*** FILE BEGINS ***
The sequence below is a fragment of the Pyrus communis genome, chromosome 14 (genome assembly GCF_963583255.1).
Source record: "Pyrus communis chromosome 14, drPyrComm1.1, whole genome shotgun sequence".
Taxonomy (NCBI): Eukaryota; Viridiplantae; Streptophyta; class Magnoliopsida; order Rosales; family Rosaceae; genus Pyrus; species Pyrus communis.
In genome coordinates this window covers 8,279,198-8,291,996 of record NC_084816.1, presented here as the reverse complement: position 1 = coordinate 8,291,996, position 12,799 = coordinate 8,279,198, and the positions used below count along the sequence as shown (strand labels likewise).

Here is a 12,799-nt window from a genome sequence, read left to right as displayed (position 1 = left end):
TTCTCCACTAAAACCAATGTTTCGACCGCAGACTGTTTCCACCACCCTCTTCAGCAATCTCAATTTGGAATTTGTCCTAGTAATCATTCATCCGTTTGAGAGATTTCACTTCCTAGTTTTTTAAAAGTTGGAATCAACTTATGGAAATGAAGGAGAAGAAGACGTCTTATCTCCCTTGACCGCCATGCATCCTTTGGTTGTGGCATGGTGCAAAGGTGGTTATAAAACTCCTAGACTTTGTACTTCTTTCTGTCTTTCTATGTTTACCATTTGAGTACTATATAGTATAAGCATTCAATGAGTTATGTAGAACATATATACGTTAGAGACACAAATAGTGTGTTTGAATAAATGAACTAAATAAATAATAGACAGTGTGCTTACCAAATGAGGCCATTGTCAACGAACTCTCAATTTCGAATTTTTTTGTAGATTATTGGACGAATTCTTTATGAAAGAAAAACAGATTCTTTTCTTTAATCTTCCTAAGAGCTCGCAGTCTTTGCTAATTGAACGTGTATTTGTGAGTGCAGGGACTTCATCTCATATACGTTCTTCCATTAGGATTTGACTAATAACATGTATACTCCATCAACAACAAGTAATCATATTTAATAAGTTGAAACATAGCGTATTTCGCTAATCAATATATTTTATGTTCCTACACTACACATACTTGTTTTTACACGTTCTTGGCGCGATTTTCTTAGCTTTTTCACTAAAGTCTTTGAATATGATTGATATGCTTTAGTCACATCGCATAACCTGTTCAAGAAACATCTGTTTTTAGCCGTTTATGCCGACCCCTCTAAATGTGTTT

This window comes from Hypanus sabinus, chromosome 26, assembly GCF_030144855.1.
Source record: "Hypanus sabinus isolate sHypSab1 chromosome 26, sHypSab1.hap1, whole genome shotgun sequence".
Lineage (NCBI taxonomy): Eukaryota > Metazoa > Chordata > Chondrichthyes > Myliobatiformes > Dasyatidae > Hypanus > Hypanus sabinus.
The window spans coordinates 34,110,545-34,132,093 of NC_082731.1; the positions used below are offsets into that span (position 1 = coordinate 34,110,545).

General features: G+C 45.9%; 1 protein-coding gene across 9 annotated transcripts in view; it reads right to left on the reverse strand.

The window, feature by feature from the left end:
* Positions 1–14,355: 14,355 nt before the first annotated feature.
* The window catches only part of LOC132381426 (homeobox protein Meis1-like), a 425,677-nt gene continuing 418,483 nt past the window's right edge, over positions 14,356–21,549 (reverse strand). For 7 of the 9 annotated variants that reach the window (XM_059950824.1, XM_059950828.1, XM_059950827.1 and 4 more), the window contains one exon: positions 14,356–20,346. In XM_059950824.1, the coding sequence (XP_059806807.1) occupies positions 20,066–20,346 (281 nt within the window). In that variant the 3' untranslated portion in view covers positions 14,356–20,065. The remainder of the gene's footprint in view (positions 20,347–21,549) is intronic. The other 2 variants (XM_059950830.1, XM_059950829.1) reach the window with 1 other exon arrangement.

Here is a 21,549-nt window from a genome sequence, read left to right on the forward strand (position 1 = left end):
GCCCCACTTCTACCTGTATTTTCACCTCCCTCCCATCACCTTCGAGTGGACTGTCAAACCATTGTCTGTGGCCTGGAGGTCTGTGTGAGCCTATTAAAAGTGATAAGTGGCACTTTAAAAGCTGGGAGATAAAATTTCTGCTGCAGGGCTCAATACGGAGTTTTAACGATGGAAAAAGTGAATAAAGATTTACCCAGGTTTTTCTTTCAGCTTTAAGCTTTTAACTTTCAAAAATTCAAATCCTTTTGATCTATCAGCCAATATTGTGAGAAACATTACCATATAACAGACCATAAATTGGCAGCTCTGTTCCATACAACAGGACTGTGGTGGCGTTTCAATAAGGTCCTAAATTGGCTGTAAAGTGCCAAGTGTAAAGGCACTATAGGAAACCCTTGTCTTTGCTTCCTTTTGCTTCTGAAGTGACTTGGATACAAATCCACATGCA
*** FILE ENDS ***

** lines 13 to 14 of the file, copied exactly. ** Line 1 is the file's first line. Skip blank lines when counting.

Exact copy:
* Positions 1–14,355: 14,355 nt before the first annotated feature.
* The window catches only part of LOC132381426 (homeobox protein Meis1-like), a 425,677-nt gene continuing 418,483 nt past the window's right edge, over positions 14,356–21,549 (reverse strand). For 7 of the 9 annotated variants that reach the window (XM_059950824.1, XM_059950828.1, XM_059950827.1 and 4 more), the window contains one exon: positions 14,356–20,346. In XM_059950824.1, the coding sequence (XP_059806807.1) occupies positions 20,066–20,346 (281 nt within the window). In that variant the 3' untranslated portion in view covers positions 14,356–20,065. The remainder of the gene's footprint in view (positions 20,347–21,549) is intronic. The other 2 variants (XM_059950830.1, XM_059950829.1) reach the window with 1 other exon arrangement.